Today, the Esquire has six auditoriums. And as one of Cincinnati’s few “alternative” movie theaters, it attracts fans of foreign and independent films from all over the city. The Esquire, once threatened with extinction, is now a thriving business thanks in large part to the creative efforts of the Marilyn Hyland Agency.
A RECIPE FOR SUCCESS
The Fore and Aft is a unique restaurant on a barge on the Ohio River. It is situated in a beautiful, secluded area just minutes west of downtown Cincinnati. However, because of its remote location, the owners had a hard time attracting customers.
The Marilyn Hyland Agency created an advertising campaign that turned the restaurant’s only negative feature into a positive. We took a humorous approach to educating the public about the short amount of time it really takes to get to the Fore and Aft, once you know the way. Our agency came up with the slogan “Worth getting to from anywhere.”
The campaign included TV and radio commercials and print ads. We also provided gift certificates to several radio stations for on-air giveaways. The result was a significant increase in business for the Fore and Aft, which remains one of the best-known restaurants on Cincinnati’s west side.
WAY OUT WEST IN HAMILTON COUNTY
Greater Cincinnati is a unique combination of urban and rural environments. The eastern half of Hamilton County is well developed, while the western half remains, for the most part, wide open space full of farms, fields, and forests.
Many property owners are fearing encroachment on their peaceful existence by big business. And for good reason. Increasingly, developers are looking at western Hamilton County with dollar signs in their eyes.
Like many counties, Hamilton County is seeking to adopt new zoning regulations in an effort to control the growing problem of urban sprawl. But often, those regulations are a double-edged sword, opening the door to unwanted development in rural areas. Such was the threat facing Whitewater Township in Hamilton County, Ohio.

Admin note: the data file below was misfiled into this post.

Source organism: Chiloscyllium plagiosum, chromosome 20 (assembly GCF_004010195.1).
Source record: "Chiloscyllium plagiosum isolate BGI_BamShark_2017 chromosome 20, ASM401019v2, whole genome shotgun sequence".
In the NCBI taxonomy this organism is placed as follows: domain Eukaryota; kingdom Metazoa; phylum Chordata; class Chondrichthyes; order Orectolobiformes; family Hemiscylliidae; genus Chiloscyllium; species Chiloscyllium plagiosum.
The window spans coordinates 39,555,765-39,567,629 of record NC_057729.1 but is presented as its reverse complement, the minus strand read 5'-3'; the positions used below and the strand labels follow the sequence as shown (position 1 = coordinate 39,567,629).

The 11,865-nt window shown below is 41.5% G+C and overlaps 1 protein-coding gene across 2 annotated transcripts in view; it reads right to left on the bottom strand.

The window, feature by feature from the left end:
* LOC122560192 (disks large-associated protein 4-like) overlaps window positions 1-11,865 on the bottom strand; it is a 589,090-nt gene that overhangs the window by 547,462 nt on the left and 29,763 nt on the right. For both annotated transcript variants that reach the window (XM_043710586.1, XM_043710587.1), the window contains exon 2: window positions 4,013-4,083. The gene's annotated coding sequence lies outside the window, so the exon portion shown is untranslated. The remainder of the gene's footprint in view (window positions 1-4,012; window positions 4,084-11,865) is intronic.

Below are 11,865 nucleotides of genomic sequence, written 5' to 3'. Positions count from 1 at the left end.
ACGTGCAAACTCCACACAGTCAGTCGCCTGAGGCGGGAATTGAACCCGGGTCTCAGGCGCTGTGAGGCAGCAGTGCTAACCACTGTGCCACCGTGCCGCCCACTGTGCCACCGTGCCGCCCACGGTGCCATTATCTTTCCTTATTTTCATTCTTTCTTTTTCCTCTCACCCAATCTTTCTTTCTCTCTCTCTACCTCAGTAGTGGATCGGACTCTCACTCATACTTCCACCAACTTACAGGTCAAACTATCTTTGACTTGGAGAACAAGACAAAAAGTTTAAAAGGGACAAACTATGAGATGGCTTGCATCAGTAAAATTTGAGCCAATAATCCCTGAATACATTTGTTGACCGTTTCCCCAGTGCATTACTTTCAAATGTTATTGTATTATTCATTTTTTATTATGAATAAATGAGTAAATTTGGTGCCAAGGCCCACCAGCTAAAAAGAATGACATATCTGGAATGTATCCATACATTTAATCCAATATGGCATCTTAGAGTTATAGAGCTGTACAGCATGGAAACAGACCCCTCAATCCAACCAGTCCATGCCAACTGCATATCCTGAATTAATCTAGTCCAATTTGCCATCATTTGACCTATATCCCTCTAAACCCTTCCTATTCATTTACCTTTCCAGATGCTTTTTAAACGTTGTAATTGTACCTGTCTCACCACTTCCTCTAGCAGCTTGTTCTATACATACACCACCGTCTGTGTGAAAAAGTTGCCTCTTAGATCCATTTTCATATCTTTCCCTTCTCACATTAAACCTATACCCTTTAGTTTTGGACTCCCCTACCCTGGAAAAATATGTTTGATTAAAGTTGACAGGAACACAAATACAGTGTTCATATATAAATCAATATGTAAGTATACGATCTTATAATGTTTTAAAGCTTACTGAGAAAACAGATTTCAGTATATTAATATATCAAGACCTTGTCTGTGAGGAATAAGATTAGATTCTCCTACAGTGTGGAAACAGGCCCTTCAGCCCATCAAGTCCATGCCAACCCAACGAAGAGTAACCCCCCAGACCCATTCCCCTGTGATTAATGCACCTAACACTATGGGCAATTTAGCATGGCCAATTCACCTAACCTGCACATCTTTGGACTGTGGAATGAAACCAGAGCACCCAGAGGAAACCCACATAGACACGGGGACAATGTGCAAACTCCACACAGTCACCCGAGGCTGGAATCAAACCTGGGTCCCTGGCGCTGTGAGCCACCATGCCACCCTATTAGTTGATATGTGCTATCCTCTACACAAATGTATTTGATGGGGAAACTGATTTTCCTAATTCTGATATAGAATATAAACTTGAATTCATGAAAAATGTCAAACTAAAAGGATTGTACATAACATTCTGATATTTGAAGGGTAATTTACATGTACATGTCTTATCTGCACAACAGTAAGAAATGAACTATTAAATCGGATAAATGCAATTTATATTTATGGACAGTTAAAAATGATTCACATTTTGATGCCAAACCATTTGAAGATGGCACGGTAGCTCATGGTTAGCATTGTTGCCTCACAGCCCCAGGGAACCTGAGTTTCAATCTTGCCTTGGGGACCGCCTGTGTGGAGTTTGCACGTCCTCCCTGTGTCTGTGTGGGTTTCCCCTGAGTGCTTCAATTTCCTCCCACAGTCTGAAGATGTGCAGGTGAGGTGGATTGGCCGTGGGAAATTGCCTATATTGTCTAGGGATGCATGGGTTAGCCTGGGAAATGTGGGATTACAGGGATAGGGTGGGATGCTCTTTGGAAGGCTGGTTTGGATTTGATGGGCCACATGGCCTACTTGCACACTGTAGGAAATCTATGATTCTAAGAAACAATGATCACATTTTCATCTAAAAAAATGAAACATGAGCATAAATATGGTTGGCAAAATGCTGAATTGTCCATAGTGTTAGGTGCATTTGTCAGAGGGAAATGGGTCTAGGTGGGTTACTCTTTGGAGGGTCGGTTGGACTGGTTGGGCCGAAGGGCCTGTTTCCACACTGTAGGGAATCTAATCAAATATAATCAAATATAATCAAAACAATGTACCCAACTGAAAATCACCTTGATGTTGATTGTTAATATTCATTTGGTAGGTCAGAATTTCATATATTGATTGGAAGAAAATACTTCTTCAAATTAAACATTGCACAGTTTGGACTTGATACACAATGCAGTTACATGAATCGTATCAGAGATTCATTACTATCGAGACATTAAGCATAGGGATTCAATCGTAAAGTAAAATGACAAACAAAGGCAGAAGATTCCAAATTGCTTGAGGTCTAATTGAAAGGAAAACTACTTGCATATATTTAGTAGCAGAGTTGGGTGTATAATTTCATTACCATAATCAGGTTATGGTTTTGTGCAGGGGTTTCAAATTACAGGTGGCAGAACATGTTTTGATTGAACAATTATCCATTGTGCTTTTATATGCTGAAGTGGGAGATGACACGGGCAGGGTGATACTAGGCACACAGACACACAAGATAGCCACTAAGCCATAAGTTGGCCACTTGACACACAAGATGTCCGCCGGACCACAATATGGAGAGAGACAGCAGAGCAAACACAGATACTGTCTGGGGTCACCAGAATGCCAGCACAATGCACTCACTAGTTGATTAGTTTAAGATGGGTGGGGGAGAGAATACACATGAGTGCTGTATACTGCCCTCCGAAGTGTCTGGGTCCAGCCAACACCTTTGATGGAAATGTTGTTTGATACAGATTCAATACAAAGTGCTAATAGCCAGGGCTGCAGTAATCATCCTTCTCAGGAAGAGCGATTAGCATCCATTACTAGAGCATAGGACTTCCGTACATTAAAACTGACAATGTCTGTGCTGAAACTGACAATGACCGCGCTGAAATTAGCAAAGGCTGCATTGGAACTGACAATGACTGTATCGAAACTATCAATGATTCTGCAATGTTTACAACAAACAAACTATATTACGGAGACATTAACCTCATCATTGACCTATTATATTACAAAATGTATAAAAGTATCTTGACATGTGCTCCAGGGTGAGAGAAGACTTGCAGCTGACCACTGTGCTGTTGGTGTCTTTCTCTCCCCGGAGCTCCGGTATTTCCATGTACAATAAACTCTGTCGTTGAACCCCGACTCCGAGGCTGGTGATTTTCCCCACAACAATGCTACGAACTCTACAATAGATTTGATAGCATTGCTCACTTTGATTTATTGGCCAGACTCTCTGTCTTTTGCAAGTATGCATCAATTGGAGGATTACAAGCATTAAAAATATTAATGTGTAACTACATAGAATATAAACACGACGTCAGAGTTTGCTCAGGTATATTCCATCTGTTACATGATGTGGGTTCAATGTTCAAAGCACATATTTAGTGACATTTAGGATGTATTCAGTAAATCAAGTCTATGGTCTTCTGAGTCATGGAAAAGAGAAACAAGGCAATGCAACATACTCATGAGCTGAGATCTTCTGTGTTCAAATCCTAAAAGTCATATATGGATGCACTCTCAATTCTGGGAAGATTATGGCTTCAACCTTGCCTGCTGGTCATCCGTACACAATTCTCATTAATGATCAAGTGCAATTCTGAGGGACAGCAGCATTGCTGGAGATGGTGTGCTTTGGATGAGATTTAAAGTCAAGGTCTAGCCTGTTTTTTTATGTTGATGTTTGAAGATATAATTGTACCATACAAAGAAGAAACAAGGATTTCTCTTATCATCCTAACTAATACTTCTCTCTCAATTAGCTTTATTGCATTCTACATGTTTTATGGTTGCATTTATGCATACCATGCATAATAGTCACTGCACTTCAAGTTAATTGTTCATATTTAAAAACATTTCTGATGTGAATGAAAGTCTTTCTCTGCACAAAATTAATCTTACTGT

The “no zoning” campaign included a series of TV commercials and yard signs urging a “no” vote. The campaign focused on the rural atmosphere of Whitewater Township. Despite being hired just sixteen days before the election, our “no zoning” campaign was a huge success, as zoning opponents won the election by a landslide.
Today, Whitewater Township remains a quiet area just west of Cincinnati, with beautiful rolling hills and farms, where residents are far enough apart to enjoy their privacy but close enough to be neighbors.
The Marilyn Hyland Agency believes that Whitewater Township must take the lead in creating zoming that will permit limited development, while protecting the township’s rural atmosphere. Otherwise, “no zoning” could lead to the kind of urban sprawl that has uglified many American cities.
The Waste Wizard consists of several three-dimensional modules, each illustrating a different stage along the journey from store shelf to landfill. The exhibit includes real groceries illustrating various choices we make as consumers, and how those choices result in trash being recycled, or taking up landfill space.
The Marilyn Hyland Agency created collateral material to promote the exhibit to corporate sponsors, and educational material for students. Schools organized field trips to the museum for the purpose of viewing the Waste Wizard. Thousands of children toured the exhibit, and steps are now being taken to exhibit the Waste Wizard in other communities.
Contact us today to begin taking advantage of our experience. Whether your need be in advertising, marketing, public relations or government relations, the Marilyn Hyland Agency will find a creative way to acheive your goals.
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7100 Drake Rd, Cincinnati, OH 45243